Conditional Spending and Compulsory Maternity
48 Pages Posted: 10 Apr 2009 Last revised: 29 Nov 2011
Date Written: April 6, 2010
More than 45 million Americans are uninsured, and even more are seeking government assistance accessing healthcare, rendering the conditions placed on government spending a timely and significant issue. Federal funding often demands a sacrifice of the recipient, meaning that Congress can condition the receipt of federal funds on certain statutory prerequisites. Given the demand to expand the nation's major public healthcare programs, it is important to reconsider the Supreme Court's Spending Clause jurisprudence. The Court's major decisions regarding conditional spending have facilitated a disconnect that analytically separates the individual from the conditional spending program, a divide that has allowed Congress to impinge on individual rights when it could not otherwise do so.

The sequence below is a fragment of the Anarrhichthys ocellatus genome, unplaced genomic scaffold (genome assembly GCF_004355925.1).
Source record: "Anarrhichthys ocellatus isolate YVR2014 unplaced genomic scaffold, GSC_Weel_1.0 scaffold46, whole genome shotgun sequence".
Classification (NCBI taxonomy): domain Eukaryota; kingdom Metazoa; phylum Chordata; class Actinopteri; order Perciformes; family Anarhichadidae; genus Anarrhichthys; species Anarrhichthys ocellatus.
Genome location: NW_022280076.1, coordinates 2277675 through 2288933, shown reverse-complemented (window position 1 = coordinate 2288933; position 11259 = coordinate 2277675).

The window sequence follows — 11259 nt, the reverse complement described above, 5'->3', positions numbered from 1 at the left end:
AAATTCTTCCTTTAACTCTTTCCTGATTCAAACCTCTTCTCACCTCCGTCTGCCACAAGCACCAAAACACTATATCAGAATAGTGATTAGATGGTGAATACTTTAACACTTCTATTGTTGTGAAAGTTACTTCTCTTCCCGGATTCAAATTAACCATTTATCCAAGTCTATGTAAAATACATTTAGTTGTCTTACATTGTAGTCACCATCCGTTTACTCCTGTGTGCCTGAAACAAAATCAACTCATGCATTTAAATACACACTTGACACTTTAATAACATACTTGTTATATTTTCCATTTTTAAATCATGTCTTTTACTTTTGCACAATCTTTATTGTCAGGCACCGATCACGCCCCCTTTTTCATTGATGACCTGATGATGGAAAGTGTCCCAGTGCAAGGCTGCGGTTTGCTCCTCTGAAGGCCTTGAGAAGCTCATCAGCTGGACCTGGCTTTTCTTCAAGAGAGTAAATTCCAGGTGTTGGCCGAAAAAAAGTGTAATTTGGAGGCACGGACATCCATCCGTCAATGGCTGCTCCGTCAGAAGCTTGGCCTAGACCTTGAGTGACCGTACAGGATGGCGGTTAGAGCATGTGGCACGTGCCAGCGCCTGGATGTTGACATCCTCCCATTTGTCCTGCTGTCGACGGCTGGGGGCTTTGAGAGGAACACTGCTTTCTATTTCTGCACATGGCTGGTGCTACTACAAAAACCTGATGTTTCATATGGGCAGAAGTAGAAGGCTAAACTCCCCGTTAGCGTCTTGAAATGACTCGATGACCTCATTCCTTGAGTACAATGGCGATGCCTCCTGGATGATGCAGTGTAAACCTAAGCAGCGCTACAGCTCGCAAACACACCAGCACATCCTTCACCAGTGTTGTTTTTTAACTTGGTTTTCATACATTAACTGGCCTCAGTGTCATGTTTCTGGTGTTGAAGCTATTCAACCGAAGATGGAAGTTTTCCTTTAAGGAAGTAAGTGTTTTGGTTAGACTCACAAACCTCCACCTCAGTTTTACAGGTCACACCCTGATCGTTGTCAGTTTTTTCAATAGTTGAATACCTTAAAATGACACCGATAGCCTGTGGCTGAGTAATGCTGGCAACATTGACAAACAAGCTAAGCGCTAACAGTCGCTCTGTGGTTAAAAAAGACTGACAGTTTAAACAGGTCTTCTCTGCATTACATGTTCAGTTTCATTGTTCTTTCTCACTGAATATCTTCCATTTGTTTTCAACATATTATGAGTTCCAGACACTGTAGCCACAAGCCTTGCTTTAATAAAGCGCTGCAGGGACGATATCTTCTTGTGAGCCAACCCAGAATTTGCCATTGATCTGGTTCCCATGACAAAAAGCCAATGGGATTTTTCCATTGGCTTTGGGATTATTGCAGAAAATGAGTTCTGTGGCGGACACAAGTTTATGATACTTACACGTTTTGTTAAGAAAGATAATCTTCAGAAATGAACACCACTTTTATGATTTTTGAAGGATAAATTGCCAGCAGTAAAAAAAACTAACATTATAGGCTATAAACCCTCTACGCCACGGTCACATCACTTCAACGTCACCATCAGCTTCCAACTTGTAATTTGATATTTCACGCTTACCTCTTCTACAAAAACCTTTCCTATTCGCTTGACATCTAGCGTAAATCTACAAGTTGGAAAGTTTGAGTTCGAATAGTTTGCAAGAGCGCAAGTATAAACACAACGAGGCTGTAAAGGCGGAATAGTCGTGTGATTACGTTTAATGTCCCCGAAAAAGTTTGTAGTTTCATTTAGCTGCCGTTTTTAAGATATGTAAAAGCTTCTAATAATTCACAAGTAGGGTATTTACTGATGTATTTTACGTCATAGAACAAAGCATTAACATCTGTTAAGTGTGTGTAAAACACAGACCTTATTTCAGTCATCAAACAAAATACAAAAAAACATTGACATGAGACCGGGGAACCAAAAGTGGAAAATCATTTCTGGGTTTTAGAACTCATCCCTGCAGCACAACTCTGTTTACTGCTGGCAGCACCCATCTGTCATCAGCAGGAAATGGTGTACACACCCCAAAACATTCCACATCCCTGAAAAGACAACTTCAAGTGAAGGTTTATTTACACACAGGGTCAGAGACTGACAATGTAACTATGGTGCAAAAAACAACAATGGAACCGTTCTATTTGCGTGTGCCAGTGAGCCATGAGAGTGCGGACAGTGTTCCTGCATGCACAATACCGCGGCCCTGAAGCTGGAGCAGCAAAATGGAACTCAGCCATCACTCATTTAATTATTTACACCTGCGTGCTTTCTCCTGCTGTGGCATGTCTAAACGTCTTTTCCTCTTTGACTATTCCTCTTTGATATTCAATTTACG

The Court's decisions allowing government to burden the privacy right to obtain abortion by withholding funds in public healthcare programs, particularly Medicaid, provide a striking example of this disconnect. The so-called Hyde Amendment and the jurisprudence upholding its constitutionality spawned many similar federal funding limitations; at least eight federal laws prohibit spending on abortion and related services. This article divides these statutes into two categories and dubs them "pure funding statutes" and "conscience clause funding statutes." The number of pure funding and conscience clause funding statutes highlights the breach created and maintained in the law between the condition on spending and the individual at the macro level and protecting women's reproductive access at the micro level. This article suggests that the Court's existing test for the constitutionality of conditions on federal spending could protect the interests of individuals when applied in full, which has not been the Court's practice. The article also concludes that, given the makeup of the Roberts Court and the balance of Congress, the more likely solution is one of legislative constitutionalism. In other words, Congress should remove these funding limitations from legislation, not only because such limitations may be unconstitutional, but also because they represent an ongoing disconnect in the law that aggrandizes the spending power.
Suggested Citation: Suggested Citation